- A corporate venture fund makes 2,000 bets on startups in its digital ecosystem.
- Investments are designed to break even with gains coming from overall the success of the digital ecosystem.
- Startups build features for specific customer segments with the purpose of fostering network effects in the digital ecosystem.
Said another way, an ecosystem innovation fund, or EIF, is a seed fund for startups. I imagine EIFs as a hybrid of corporate venture capital and the US government’s Small Business Innovation Research grant program, or SBIR.
EIFs combine the best from both models to create a new vehicle for large companies to invest in innovation in their digital ecosystems. The closest examples to an EIF today are corporate venture capital funds, such as Salesforce Ventures, Google Ventures, Microsoft Ventures, and the Amazon Alexa Fund—all of which prefer to fund startups that build on their platforms. Here is where the EIF model differs: EIFs are for investing small amounts of money in more companies than venture capital.
To invest in more companies, the EIF transfers the investment selection approach of SBIR. SBIR has been around since 1982 and has catalyzed nearly 70,000 patents. SBIR is a better model for investing in lots of companies than venture capital, which likes to make large bets on a few companies. Like SBIR, you would fund startups that meet your platform’s innovation objectives.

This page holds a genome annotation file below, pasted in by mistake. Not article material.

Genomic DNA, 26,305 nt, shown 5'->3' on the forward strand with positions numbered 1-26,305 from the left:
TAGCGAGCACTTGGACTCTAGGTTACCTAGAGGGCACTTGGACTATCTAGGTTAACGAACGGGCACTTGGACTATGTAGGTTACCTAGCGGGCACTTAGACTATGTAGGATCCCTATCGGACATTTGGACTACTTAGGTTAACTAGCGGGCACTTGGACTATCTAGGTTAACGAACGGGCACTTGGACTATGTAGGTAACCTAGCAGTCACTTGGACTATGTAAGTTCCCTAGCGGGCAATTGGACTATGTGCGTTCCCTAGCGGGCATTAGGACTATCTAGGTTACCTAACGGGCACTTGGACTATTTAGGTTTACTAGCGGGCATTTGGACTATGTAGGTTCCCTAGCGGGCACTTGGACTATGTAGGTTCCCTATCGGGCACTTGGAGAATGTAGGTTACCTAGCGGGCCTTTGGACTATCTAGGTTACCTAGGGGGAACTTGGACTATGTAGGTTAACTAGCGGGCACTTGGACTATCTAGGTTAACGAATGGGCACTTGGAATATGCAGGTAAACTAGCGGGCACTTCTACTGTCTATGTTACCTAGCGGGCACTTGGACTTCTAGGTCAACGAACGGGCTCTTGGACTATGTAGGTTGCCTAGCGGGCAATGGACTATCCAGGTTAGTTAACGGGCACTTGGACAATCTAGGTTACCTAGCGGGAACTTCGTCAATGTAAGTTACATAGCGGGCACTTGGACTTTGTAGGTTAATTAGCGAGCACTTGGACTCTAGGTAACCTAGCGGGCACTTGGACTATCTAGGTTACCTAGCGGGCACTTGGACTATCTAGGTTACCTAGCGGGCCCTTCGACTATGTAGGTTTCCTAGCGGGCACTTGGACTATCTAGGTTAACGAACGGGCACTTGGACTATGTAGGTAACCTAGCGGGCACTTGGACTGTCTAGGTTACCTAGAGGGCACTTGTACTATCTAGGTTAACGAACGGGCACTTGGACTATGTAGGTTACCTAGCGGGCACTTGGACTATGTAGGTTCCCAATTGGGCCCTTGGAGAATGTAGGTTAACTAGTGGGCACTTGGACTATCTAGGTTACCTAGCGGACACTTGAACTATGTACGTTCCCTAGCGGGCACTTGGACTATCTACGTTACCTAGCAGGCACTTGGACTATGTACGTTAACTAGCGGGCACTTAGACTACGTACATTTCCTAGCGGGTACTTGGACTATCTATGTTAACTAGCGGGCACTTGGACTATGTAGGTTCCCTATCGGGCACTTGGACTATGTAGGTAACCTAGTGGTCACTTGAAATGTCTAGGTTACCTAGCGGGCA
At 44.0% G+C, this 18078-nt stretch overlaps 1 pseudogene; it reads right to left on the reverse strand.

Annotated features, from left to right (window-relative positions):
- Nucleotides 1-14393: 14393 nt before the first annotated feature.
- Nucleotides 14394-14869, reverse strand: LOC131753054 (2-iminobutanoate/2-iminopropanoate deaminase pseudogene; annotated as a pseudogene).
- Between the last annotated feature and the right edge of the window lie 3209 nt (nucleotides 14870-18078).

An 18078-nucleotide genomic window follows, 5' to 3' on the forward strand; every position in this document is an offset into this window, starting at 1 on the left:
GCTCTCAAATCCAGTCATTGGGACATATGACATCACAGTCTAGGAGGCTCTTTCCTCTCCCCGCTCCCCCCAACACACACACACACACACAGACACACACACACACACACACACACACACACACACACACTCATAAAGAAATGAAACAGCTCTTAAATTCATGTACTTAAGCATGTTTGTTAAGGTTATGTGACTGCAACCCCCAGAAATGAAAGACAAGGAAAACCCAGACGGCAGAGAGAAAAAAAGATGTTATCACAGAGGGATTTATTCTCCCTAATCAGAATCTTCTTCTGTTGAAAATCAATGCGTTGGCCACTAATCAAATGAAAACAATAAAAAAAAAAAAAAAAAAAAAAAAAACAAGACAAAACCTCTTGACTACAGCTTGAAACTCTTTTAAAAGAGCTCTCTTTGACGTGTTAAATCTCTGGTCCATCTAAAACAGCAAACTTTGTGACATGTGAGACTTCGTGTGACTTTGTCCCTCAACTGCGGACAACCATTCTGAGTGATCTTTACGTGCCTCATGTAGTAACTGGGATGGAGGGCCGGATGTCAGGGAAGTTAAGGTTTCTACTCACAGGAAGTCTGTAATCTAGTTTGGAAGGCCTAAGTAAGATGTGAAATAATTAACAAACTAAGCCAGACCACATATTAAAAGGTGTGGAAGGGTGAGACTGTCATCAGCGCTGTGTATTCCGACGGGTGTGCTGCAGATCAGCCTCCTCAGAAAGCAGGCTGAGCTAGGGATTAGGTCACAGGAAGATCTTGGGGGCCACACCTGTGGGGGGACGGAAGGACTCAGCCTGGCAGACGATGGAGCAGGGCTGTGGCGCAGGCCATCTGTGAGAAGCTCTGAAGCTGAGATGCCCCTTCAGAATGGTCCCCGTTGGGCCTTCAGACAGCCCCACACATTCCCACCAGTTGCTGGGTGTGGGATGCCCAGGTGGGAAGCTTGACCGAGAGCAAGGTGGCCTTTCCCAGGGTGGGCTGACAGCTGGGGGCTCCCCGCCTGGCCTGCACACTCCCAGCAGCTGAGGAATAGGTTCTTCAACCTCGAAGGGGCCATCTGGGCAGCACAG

What the SBIR model is missing are straightforward ways to recoup principal and generate a return on capital. For this piece of the puzzle, we look to venture capital, which makes equity investments. So, like venture capital, your EIF would buy equity in the startups it funds.
In general, what should a casino’s investment thesis be for an EIF?
An EIF might be appropriate for a casino with an iGaming platform. If a casino launches an EIF, its goals should be to (1) recoup principal and (2) build network effects for the iGaming platform.
A casino launching an iGaming EIF might have two funding options:
- invest in 2,000 startups on the platform
- invest in 100 startups on the platform and syndicate half of each investment with 19 other casinos on the same platform to reach 2,000 investments
Option (b) seems viable for casinos in different geographies who typically do not compete each other. Such an EIF could be orchestrated by a company that already provides iGaming solutions to casinos. The below graph shows how a syndicated EIF could work:
Where can we find your book, Innovation Casino?
You can purchase Innovation Casino on Amazon.com in digital, print, and audiobook format. You can also read a free summary of the book at InnovationCasino.xyz/summary.